Flu season appears to be peaking early in Illinois - KMOV.com

Flu season appears to be peaking early in Illinois

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FILE - In this Aug. 27, 2010 file photo, nurse practitioner Susan Brown prepares a flu vaccination for a customer, in Rockville, Md. (AP Photo) FILE - In this Aug. 27, 2010 file photo, nurse practitioner Susan Brown prepares a flu vaccination for a customer, in Rockville, Md. (AP Photo)

CHICAGO (AP) — State records show that the flu season in Illinois appears to be peaking early this year.

There are more than 100 more influenza outbreaks across the state this season compared with last season at this time, the Chicago Tribune reported, and the Illinois Department of Public Health said the most common flu strain this season is associated with more severe symptoms.

Current levels are higher than most flu seasons since 2009-2010, according to state records. There were 344 flu-related intensive care unit admissions across Illinois and 135 outbreaks from the start of 2017 through Dec. 31. That's compared with 40 admissions and 11 outbreaks in 2016 and 56 admissions and two outbreaks in 2015.

"Last year we saw the peak in February," State health department spokeswoman Melaney Arnold said. "It might just be starting earlier."

State health officials on Dec. 27 were prompted by the high number of cases to recommend that hospitals limit visitors and take precautions to prevent and control the spread of the flu. Those included restricting hospital visits for those under age 18, limiting visitors to two per patient, promoting hand washing and assessing visitors for respiratory illness symptoms and asking them to leave or wear a mask. Officials are recommending those who haven't received flu vaccines to do so.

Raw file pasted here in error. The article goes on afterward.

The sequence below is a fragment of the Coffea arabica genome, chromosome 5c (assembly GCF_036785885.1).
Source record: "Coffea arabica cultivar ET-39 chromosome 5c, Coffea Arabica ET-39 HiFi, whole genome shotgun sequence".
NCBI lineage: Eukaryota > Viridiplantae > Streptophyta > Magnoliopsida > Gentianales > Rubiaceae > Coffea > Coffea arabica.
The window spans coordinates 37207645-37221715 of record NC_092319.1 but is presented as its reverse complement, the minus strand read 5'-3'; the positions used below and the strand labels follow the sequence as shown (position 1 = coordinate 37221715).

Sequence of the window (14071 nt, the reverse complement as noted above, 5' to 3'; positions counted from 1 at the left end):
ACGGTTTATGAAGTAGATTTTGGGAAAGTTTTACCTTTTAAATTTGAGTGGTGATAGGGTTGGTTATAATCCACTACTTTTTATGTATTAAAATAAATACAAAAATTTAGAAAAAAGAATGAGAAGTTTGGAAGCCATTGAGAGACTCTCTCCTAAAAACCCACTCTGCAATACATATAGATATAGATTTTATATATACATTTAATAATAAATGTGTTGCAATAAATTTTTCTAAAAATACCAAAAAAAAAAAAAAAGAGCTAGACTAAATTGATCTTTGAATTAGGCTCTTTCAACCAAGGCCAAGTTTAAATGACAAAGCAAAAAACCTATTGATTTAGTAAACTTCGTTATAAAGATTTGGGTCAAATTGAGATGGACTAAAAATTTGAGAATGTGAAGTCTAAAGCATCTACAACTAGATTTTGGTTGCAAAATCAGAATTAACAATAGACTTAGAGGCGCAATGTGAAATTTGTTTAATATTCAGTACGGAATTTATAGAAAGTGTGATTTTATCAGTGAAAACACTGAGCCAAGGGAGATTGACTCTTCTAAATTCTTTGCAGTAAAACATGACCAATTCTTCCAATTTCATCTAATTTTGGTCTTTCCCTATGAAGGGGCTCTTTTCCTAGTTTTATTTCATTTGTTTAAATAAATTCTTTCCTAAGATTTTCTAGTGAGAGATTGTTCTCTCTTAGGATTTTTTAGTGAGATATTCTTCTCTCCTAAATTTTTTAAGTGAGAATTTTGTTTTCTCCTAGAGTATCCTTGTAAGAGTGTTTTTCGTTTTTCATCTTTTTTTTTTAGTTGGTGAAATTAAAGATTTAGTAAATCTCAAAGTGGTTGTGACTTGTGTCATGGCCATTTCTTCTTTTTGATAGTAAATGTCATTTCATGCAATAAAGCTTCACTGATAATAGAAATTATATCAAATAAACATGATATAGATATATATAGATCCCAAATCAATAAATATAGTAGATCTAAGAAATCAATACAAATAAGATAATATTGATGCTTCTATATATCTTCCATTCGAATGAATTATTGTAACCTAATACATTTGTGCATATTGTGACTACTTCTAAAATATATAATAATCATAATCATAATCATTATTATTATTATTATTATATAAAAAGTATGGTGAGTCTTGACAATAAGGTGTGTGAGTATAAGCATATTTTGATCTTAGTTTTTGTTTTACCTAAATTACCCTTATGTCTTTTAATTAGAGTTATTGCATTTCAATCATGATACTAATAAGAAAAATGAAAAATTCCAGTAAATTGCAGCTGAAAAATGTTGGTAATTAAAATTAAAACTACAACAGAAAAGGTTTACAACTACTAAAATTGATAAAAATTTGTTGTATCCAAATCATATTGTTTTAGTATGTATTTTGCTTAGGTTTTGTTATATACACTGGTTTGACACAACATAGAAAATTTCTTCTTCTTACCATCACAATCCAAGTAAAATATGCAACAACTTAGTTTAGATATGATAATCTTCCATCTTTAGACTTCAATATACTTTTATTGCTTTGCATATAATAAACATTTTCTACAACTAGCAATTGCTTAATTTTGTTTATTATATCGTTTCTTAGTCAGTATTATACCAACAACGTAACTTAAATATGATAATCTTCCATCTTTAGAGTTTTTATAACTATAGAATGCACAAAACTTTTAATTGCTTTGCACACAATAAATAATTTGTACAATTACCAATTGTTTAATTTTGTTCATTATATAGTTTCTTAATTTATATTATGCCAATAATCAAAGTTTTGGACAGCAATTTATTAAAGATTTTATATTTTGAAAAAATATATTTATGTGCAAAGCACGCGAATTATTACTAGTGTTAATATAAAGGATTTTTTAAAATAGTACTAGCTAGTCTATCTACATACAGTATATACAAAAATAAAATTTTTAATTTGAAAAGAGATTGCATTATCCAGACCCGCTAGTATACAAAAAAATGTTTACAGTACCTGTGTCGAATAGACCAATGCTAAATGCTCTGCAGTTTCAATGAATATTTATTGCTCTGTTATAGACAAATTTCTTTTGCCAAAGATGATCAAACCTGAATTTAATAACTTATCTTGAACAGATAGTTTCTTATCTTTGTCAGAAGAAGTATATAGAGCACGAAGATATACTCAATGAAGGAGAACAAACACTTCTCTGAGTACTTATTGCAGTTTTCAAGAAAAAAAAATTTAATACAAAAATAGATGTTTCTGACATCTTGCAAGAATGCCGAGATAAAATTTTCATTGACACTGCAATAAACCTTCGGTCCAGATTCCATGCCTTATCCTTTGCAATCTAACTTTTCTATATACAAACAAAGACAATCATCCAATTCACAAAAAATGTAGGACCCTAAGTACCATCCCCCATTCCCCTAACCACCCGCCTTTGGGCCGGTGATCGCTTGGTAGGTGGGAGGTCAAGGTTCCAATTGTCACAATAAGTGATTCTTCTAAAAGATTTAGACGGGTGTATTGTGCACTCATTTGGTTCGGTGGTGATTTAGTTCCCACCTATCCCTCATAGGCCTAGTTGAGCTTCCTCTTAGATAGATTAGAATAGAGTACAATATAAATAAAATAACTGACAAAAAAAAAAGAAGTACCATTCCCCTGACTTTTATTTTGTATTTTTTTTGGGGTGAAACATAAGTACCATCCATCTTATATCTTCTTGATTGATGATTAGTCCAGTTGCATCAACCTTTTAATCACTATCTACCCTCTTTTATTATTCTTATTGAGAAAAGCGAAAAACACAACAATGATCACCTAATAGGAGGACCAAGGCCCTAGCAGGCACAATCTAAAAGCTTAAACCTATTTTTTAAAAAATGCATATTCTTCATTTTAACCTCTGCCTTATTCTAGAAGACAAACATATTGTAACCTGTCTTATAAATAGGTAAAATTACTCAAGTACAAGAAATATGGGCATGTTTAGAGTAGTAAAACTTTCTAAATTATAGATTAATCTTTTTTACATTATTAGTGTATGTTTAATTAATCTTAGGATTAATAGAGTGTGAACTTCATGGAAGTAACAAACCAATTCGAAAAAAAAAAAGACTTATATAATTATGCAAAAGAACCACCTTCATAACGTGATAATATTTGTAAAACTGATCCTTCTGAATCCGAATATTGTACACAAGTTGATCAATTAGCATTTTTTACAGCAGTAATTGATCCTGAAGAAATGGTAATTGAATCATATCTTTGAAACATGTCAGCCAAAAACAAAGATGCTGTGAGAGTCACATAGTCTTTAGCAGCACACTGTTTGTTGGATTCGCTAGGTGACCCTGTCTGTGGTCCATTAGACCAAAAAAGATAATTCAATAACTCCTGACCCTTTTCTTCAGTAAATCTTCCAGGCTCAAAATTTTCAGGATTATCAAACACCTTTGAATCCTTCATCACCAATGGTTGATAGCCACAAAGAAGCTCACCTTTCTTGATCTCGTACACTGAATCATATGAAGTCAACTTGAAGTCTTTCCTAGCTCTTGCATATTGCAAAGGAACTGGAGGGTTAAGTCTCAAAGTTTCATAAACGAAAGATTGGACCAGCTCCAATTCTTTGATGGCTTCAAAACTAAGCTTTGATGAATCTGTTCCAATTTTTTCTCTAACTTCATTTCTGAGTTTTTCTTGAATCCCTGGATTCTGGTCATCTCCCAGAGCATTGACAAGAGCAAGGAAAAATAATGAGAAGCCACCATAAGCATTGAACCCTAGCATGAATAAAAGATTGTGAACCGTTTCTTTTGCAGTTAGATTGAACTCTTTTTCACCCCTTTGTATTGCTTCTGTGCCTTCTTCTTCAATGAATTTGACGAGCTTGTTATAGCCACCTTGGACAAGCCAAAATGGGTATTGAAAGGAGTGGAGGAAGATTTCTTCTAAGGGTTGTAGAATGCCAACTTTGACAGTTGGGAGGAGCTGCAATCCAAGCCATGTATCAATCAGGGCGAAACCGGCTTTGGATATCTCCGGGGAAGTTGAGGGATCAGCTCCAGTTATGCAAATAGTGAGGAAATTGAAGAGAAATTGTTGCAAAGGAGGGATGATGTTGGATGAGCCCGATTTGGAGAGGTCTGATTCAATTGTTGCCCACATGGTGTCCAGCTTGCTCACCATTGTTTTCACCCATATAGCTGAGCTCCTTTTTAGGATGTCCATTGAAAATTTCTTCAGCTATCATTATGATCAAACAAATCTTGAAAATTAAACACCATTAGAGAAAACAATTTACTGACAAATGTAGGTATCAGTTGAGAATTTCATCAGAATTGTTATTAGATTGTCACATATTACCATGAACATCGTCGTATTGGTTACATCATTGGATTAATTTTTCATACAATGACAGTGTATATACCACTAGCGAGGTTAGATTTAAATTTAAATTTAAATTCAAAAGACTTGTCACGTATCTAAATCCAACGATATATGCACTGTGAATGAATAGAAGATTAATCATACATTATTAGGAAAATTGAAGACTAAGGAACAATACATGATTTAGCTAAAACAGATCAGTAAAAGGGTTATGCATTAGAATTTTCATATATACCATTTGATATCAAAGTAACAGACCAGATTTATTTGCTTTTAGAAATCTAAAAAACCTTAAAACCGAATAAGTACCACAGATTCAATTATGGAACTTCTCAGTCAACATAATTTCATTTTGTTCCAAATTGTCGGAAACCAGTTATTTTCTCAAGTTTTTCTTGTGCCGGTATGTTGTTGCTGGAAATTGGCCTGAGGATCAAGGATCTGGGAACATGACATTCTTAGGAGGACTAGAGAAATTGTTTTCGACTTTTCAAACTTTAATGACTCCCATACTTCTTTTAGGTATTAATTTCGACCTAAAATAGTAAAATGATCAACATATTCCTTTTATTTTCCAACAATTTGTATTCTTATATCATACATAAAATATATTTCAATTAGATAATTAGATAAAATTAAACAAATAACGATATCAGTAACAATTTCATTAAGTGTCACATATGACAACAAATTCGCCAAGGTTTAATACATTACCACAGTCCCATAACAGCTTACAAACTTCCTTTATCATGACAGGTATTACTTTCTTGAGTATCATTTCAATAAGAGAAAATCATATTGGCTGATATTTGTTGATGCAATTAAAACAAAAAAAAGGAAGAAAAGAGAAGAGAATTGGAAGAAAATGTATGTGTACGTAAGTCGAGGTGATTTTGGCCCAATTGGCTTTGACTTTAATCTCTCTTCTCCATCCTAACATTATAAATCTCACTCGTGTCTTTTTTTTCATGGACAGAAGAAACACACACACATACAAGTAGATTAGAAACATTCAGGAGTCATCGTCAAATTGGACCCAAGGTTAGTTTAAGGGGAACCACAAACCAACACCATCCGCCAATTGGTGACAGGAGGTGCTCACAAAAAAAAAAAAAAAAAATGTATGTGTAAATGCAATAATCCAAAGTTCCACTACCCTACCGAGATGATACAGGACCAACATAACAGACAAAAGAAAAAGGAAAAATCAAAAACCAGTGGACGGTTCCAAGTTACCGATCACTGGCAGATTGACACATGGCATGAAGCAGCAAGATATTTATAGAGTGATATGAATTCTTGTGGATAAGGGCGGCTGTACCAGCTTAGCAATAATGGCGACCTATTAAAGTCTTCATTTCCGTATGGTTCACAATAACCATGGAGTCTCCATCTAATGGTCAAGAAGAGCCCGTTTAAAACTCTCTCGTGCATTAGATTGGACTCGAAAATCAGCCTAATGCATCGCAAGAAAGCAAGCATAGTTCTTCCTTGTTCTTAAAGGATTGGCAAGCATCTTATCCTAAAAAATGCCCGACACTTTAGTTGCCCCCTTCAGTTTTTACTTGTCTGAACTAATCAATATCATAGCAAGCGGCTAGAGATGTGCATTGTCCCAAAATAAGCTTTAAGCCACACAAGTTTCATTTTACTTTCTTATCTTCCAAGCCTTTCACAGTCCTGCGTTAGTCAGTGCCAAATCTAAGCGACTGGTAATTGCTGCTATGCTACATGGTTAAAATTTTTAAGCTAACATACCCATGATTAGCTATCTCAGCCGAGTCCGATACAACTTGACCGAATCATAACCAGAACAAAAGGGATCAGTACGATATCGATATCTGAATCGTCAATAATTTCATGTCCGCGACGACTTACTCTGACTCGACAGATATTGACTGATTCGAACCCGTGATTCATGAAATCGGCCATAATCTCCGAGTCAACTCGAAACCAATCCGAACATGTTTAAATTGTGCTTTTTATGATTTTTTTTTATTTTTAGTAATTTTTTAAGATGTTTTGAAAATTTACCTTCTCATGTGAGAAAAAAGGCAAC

Emergency rooms in Chicago dealing with the flu have led to a backup in admission of ambulance patients, forcing ambulances to hold patients longer. This slows Chicago Fire Department responses to new emergencies, department spokesman Larry Langford said. The department has brought five ambulances out of reserve to keep responding to calls, he said.

"We're seeing a high level of stress right now, where at any given time hospitals are on complete bypass saying don't bring anybody here," Langford said.

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Information from: Chicago Tribune, http://www.chicagotribune.com

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